Iman Shumpert A.K.A. 2wo 1ne

Fans initially had a glimpse of Iman Shumpert’s music when he played for the Knicks and released the ‘Knicks Clique’ song. Then in 2015, Shumpert released a music video called “Promised” featuring his wife Teyana Taylor. “Promised” quickly got over 200k views and mostly positive ratings. Critics, however, were not impressed.

That didn’t stop Shumpert, who used the moniker 2wo 1ne, from releasing a number of singles, as well as a mixtape. His last release from 2016, “His Story,” received a lot of attention for a line in which Shumpert states that he will follow in Colin Kaepernick’s shoes and “take a knee for the anthem.”

Wayman Tisdale

In 1995, while playing for the Phoenix Suns, Wayman Tisdale released his first album, Power Forward, through the Motown Label. Though he had an array of musical talents, he primarily was a bass player with an affinity for jazz. In 1997 he retired from basketball to focus on music and released a total of eight albums.

He reached #1 on Billboard’s Contemporary Jazz chart for his 2010 album Face to Face. In 2002 he received the Legacy Tribute Award by the Oklahoma Jazz Hall of Fame. in 2007 he was diagnosed with bone cancer and lost half of his right leg, after which he released an album. He died from radiation complications a week prior to his planning to return to the studio.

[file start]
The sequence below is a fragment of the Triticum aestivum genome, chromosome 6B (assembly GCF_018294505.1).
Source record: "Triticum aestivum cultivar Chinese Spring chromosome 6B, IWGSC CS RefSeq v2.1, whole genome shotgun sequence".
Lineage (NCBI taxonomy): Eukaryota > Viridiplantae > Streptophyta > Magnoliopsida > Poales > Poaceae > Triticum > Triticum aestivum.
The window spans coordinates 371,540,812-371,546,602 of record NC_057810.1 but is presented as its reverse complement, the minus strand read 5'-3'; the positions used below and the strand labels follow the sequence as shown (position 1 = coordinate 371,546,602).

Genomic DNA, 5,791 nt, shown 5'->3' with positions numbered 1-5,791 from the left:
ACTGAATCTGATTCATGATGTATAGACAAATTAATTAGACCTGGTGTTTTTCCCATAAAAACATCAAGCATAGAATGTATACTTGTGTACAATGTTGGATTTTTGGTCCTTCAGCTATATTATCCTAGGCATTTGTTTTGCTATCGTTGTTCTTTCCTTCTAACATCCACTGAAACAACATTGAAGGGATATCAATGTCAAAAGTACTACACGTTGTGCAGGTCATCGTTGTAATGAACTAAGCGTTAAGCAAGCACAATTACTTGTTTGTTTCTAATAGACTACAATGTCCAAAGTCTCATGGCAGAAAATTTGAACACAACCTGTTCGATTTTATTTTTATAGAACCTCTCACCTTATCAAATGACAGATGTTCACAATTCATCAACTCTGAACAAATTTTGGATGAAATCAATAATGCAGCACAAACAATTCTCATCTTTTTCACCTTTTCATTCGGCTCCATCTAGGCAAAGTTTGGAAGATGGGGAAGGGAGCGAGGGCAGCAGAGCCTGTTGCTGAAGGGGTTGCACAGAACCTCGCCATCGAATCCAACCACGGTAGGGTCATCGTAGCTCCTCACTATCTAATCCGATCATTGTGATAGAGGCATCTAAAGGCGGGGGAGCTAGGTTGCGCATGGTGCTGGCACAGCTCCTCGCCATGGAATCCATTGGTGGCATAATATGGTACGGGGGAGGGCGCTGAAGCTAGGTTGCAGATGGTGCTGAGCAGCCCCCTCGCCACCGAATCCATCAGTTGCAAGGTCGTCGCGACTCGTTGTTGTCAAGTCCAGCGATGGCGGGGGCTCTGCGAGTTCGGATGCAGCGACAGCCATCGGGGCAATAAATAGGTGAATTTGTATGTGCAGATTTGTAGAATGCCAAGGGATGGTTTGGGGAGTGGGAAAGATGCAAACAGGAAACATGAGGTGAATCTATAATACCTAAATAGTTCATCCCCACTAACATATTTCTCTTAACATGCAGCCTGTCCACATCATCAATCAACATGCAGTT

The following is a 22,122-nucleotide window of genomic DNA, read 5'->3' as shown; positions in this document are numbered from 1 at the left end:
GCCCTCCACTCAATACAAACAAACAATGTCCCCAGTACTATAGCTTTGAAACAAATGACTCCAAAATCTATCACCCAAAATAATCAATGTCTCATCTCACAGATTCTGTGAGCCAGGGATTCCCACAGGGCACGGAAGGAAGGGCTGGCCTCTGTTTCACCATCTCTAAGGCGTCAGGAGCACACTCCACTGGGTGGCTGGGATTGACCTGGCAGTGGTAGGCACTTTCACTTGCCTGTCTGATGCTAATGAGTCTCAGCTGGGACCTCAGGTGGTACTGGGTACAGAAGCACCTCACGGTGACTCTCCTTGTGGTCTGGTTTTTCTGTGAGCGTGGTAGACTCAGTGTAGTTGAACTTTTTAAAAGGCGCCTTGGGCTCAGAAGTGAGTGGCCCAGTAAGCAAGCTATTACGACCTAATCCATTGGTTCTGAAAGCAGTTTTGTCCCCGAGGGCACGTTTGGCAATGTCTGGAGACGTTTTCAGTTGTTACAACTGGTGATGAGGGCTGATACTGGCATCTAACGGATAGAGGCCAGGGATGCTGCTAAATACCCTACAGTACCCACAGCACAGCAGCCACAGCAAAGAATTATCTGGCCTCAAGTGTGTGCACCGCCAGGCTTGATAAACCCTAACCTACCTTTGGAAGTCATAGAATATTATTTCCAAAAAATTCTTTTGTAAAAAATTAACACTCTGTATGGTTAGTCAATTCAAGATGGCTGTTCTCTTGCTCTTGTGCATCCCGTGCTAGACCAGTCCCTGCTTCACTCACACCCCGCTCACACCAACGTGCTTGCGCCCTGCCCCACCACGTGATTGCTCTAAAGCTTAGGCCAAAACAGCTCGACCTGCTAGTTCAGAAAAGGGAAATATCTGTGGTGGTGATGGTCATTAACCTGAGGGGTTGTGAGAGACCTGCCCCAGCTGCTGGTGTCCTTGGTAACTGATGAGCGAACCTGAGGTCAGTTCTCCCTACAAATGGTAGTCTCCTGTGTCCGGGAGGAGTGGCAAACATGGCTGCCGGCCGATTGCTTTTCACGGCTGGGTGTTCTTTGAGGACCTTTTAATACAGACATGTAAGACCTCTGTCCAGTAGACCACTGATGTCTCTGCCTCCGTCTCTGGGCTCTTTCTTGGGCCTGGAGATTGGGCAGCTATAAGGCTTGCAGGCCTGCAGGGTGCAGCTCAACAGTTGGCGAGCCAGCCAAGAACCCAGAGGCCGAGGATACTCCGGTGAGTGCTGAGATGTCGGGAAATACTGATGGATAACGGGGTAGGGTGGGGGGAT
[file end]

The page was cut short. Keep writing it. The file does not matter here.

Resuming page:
Carlos Arroyo

NBA star Carlos Arroyo began pursuing a side career in music in 2009 with his first reggaeton release “Oculto Secreto” through his own independent record label called Arroyo Hit Music. The song went under the radar, and it wasn’t until he released his second single “Se Va Conmigo,” featuring fellow Puerto Rican artist and established reggaeton singer Yomo, that people took notice.

The song is overloaded with auto-tune, but catchy and radio-friendly. It peaked at #45 on the Billboard Latin Digital Songs chart. He soon released a remixed version, featuring the “Queen of Reggaeton”—Ivy Queen—which hit #13 on the Billboard Latin Rhythm Digital Songs chart. Aside from a collaboration with Probably Pablo on the song “Imaginarme,” Arroyo hasn’t released any other material.

Mike Reid

Former NFL lineman Mike Reid achieved success in both football and music and was inducted into the College Football Hall of Fame and the Nashville Songwriters Hall of Fame. He received a BA in music from Penn State and performed as a pianist for several professional orchestras.

He left football behind in 1974 following an injury and focused solely on his music. He wrote more than 30 chart-topping country and pop hits, including Ronnie Milsap’s “Stranger in My House,” which earned him a Grammy. In 1990 he had a #1 single which he sang on as well, “Walk on Faith.” He wrote the music for the musical The Ballad of Little Jo which opened in 2017.

Darren McCarty

During his NHL career, Darren McCarty had a side gig as the lead singer of the rock band Grinder. The band was named after the Detroit Red Wings’ “Grind Line,” on which right-wing McCarty played.

Grinder was pretty popular in the Midwest, playing in front of 12,000 at the Arts, Beats and Eats festival in Pontiac, Michigan. In 2003 they released their first album Gotta Keep Moving, which was recorded at McCarty’s good friend Kid Rock’s studio, and produced by Al Sutton of Rustbelt Studio. McCarty had long been battling alcoholism, and when he decided to get sober, he left his music career behind. These days he only sings at karaoke.